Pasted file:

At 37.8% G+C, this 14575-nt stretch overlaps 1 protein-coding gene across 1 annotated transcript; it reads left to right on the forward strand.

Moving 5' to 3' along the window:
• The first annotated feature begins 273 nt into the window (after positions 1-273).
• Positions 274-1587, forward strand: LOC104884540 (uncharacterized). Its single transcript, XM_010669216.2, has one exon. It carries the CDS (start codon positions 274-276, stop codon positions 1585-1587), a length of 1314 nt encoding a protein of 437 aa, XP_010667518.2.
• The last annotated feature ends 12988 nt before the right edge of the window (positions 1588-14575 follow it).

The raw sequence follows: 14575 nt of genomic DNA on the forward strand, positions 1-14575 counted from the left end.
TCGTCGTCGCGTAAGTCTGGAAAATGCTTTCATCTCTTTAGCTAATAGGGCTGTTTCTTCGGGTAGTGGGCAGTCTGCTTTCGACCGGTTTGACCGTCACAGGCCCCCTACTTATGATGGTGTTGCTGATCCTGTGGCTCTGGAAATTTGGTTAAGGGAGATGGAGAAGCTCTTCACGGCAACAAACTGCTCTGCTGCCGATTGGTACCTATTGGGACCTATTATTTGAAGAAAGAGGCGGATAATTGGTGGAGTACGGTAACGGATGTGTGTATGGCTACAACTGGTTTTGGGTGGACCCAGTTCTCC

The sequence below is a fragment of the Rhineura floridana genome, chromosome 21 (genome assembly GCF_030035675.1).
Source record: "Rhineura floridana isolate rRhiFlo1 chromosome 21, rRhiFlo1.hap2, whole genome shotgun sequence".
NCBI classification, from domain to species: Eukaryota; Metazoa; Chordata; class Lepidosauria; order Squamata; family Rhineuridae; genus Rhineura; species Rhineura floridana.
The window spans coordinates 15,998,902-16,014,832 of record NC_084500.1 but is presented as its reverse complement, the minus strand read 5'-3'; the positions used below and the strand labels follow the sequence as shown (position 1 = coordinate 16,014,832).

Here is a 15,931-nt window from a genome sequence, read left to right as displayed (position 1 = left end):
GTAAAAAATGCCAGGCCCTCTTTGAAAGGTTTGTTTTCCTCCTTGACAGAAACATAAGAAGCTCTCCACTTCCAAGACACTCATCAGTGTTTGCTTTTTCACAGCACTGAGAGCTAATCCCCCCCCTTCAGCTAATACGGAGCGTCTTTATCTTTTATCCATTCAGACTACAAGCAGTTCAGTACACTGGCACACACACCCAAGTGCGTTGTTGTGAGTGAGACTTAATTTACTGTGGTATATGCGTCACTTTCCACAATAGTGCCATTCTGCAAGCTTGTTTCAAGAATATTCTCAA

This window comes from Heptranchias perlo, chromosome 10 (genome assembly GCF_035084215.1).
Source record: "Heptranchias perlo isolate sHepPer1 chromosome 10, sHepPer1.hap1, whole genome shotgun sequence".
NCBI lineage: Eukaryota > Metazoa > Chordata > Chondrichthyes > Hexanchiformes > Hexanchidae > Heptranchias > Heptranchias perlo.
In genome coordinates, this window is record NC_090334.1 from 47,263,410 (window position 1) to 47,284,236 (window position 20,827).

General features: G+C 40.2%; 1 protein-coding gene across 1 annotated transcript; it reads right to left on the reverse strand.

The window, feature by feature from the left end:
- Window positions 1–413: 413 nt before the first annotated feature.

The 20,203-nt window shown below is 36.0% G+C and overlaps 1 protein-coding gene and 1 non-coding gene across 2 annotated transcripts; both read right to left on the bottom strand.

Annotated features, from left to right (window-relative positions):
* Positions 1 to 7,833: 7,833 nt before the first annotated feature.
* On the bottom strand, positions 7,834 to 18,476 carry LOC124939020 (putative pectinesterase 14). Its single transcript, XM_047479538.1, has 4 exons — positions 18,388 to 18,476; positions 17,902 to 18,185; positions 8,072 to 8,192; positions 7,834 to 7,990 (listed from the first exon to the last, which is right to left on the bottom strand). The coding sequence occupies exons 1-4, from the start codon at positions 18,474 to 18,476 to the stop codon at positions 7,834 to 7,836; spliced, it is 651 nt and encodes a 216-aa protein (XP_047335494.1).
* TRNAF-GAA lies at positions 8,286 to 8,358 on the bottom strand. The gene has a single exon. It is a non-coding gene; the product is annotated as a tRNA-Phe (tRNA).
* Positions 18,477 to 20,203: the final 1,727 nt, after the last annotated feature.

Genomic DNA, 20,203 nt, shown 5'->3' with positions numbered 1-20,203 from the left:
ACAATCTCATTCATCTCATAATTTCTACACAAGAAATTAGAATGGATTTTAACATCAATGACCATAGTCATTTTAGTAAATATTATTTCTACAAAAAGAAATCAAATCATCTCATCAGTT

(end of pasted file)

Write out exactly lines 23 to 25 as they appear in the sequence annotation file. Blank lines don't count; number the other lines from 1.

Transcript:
* Positions 1 to 7,833: 7,833 nt before the first annotated feature.
* On the bottom strand, positions 7,834 to 18,476 carry LOC124939020 (putative pectinesterase 14). Its single transcript, XM_047479538.1, has 4 exons — positions 18,388 to 18,476; positions 17,902 to 18,185; positions 8,072 to 8,192; positions 7,834 to 7,990 (listed from the first exon to the last, which is right to left on the bottom strand). The coding sequence occupies exons 1-4, from the start codon at positions 18,474 to 18,476 to the stop codon at positions 7,834 to 7,836; spliced, it is 651 nt and encodes a 216-aa protein (XP_047335494.1).
* TRNAF-GAA lies at positions 8,286 to 8,358 on the bottom strand. The gene has a single exon. It is a non-coding gene; the product is annotated as a tRNA-Phe (tRNA).